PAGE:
Science Reporting - RIP
....The Daily Telegraph's science correspondent, Nic Fleming, is believed to be in negotations over plans to make his role redundant and, should he go, there do not seem to be plans to replace him. The Telegraph declined to comment on his possible departure. The situation has reinforced the view that the media fail to recognise science's popularity with, or relevance to, the public. Reporting is either dumbed down, sensationalised, or spiked by executives with humanities degrees and an inability to distinguish one end of a hybrid embryo from another.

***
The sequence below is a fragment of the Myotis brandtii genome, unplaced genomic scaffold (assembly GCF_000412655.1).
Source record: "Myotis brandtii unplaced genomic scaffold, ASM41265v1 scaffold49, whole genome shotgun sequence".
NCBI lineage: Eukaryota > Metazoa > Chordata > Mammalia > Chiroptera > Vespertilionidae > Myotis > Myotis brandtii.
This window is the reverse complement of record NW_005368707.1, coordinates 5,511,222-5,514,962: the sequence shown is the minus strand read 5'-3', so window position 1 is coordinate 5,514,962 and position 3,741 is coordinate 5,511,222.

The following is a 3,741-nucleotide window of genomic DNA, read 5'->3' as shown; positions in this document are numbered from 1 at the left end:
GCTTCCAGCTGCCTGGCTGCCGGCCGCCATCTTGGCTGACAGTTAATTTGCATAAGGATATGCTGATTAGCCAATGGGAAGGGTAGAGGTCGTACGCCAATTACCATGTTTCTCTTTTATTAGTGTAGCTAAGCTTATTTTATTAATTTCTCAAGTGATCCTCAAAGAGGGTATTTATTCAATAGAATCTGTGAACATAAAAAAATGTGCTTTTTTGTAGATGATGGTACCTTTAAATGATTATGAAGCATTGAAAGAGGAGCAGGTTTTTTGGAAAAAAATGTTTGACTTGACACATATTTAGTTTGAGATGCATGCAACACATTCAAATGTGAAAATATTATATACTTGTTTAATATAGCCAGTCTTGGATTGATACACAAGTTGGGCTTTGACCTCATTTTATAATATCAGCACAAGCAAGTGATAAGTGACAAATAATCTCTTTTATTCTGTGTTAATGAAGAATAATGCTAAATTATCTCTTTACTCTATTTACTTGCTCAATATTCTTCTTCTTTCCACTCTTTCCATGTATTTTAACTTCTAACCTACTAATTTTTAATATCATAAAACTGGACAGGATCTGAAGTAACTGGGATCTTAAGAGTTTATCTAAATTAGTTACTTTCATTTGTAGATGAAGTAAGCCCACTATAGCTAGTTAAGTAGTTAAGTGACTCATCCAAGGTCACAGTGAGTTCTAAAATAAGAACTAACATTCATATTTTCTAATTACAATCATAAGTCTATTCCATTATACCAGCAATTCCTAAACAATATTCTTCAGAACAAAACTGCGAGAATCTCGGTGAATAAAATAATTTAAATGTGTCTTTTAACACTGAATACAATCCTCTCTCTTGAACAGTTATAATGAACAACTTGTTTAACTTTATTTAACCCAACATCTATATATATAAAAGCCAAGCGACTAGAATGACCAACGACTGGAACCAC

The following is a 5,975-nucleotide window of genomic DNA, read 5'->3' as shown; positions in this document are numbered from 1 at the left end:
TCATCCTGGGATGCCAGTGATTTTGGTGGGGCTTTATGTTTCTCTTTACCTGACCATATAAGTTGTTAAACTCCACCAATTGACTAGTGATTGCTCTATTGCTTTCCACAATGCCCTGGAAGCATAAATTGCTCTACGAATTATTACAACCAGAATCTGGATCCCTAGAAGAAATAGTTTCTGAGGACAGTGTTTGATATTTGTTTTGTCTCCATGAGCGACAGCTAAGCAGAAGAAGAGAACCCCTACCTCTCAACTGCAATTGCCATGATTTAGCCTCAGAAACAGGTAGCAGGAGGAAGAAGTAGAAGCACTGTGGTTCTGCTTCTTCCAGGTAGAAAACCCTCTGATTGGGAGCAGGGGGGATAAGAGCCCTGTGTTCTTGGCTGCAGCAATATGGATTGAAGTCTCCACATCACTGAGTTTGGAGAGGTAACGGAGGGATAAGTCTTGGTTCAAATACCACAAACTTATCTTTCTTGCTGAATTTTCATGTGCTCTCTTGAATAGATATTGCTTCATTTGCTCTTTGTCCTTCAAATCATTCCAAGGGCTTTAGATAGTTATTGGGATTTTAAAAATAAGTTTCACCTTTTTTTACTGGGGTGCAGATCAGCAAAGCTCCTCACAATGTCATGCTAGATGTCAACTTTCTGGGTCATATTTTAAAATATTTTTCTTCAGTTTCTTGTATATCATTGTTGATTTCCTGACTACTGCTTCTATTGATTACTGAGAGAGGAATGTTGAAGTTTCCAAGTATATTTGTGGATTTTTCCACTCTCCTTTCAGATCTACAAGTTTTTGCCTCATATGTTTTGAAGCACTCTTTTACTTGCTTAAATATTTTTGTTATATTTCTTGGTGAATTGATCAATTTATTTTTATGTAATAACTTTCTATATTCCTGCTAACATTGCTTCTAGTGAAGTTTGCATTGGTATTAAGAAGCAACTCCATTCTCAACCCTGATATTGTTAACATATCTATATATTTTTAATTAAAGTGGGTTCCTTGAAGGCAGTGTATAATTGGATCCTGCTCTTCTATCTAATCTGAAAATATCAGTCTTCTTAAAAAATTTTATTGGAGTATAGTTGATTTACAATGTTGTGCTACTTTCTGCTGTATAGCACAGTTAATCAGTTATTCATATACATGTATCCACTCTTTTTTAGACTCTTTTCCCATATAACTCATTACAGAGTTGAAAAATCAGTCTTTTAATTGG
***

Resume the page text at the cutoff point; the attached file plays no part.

While science journalists proudly trace their origins back to JG Crowther in the 1920s, doomsayers fear their field is being slowly invaded by technology correspondents (who first appeared in 1985), encroached on by health correspondents and made to seem marginal by the more recent obsession with the environment. "All science hacks are left with is the throwaway crap like 'Dinosaurs may have died of Aids' - which could be taken straight off the wires by a kid on work experience," says one former broadsheet science correspondent....
Quite, when did you last read anything worthwhile in the dead tree media about science? Thank goodness for the blogs.